Tuesday, 26 February 2013

Rogue traders and ash dieback - bad advice or rogue trading?

We are hearing of reports from Trading Standards that some "rogue traders" are incorrectly advising householders that because of the ash dieback disease, the ash tree on their property must be felled or pruned. 

Tree owners are not currently required to take any particular action such as felling the infected ash tree, unless a statutory Plant Health Notice has been served on the owner. A Plant Health Notice can only be issued by the Forestry Commission or other plant health authority such as FERA.

It is not clear yet whether this alert has arisen due to well meaning advice that has been misconstrued or if actual rogue trading has occurred.  Either way tree owners are not obliged to undertake any action with ash trees regardless of whether they are infected or not.

Chalara dieback of ash, often referred to as ash dieback is a disease of ash trees caused by a fungus. The disease causes leaf loss and dieback in affected trees and depending on the age of the tree can lead to tree death.  This BBC page is useful as an introduction to the subject.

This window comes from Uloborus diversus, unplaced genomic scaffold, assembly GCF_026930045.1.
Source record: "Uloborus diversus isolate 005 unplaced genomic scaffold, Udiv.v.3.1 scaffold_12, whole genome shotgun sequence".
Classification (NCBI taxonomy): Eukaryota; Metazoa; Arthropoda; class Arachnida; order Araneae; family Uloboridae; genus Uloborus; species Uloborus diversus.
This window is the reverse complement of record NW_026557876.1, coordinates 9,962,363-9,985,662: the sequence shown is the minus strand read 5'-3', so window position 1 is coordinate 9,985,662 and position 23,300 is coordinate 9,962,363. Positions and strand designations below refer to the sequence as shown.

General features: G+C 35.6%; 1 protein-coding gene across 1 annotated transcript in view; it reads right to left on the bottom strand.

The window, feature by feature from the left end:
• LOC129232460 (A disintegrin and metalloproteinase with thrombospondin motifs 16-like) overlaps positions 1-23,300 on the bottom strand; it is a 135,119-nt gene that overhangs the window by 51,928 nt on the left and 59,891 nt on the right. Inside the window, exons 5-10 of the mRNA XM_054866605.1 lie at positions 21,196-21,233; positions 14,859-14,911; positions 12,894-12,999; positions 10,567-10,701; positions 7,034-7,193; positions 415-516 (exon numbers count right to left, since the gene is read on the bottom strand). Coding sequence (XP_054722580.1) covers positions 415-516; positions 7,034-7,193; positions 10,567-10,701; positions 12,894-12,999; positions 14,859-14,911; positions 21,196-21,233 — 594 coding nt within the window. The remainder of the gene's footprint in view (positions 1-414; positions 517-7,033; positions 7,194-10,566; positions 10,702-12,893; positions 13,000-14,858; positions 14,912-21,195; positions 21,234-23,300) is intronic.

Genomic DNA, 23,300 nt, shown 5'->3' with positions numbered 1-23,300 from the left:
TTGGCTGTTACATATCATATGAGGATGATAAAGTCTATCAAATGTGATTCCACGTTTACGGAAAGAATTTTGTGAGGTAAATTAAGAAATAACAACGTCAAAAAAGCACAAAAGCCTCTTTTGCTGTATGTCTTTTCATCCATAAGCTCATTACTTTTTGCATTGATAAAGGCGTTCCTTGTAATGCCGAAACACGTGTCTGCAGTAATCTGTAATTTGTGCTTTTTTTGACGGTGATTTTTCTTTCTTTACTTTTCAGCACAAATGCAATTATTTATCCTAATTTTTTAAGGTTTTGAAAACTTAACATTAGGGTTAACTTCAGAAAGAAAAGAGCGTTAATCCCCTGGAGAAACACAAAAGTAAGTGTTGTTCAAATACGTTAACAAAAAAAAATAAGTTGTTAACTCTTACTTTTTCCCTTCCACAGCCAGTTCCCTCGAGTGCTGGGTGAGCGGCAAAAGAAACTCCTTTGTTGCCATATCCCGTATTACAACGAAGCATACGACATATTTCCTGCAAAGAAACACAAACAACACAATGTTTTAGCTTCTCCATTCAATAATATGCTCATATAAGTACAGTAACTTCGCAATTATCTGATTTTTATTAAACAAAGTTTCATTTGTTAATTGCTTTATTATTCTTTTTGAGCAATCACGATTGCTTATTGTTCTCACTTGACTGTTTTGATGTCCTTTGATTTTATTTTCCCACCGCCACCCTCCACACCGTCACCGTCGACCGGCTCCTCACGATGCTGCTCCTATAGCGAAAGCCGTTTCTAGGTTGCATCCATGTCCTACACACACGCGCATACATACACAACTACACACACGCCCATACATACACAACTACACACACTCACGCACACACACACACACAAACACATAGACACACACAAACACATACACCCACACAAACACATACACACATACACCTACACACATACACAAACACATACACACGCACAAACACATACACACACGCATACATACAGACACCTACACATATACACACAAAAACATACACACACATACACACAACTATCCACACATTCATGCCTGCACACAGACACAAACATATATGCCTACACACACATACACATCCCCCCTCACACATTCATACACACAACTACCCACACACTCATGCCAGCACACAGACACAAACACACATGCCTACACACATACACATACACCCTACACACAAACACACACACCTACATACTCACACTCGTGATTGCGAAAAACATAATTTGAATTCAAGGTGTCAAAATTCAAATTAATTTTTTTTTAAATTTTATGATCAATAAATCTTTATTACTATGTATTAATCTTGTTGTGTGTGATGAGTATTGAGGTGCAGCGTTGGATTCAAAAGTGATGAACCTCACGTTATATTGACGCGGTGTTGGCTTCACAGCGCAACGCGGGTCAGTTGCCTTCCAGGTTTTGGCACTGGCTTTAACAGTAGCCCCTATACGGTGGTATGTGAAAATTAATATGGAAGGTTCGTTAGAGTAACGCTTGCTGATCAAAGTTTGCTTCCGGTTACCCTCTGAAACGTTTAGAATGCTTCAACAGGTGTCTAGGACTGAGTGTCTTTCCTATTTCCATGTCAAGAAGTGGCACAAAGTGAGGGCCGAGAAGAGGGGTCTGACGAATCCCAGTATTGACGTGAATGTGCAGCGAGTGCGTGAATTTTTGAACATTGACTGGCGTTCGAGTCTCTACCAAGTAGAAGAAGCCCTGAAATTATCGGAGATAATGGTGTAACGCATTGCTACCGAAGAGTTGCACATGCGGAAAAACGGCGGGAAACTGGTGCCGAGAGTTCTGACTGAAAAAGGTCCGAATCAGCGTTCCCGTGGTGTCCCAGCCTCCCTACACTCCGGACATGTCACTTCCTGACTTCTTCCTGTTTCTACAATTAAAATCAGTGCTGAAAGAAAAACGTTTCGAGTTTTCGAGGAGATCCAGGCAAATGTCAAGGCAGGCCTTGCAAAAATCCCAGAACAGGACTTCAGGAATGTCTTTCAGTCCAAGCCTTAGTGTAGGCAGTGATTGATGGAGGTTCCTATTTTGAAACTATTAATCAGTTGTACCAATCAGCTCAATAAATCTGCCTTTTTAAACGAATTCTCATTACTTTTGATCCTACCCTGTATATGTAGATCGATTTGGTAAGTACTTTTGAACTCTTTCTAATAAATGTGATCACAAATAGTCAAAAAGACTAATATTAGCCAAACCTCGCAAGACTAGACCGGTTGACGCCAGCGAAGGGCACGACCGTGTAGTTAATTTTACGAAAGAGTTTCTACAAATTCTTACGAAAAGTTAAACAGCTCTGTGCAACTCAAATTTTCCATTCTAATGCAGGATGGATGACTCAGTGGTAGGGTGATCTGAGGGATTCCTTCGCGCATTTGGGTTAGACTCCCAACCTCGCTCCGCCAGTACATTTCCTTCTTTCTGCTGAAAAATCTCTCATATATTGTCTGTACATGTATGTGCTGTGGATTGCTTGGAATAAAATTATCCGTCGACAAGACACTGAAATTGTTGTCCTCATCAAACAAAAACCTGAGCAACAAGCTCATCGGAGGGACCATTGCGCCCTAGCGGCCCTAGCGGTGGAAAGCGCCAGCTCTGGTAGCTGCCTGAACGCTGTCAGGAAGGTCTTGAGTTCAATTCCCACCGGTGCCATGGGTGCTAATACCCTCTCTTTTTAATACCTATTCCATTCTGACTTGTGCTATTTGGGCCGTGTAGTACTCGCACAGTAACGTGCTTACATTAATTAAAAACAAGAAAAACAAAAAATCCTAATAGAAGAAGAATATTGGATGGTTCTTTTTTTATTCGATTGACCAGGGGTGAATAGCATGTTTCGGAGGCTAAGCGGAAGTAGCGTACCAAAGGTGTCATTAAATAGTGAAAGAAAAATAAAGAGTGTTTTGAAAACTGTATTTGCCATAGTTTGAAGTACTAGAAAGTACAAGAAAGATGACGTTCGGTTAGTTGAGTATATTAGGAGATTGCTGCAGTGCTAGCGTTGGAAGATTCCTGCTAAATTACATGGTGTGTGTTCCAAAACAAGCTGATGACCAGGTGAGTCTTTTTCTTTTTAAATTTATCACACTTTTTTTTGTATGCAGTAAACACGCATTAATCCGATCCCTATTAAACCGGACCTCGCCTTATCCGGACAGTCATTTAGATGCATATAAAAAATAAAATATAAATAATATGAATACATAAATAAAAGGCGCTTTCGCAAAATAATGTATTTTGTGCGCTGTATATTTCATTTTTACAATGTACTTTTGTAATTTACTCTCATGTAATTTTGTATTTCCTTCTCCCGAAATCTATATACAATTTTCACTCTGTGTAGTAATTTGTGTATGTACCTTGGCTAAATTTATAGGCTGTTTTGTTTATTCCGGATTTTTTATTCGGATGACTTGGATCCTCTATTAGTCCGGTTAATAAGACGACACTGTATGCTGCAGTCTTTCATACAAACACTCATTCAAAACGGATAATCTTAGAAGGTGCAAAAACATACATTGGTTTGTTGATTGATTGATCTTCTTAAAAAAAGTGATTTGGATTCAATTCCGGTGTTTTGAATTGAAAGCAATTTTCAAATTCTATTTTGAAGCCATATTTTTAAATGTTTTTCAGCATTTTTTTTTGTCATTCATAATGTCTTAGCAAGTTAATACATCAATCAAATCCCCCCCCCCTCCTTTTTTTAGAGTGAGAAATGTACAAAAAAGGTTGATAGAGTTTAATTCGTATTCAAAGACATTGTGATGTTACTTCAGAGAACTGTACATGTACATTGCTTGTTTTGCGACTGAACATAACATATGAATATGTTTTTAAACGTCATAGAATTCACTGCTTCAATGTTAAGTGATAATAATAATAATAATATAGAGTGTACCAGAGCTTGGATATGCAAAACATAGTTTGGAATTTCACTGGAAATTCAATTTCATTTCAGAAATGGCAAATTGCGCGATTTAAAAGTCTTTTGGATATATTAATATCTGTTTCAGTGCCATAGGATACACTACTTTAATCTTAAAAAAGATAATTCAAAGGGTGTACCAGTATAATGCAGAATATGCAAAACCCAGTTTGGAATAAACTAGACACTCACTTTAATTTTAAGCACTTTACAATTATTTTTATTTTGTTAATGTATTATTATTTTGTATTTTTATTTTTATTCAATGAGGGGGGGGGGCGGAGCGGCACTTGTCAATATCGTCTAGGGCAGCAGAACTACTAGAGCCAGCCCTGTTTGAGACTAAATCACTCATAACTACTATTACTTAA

Once infected, trees cannot be cured, but not all trees die of the infection. Young ash plants can be killed within one growing season of symptoms becoming visible, whilst older trees can survive initial attacks, although they may die after several seasons of infection.

Trading Standards advise consumers to be wary when dealing with traders at their door.

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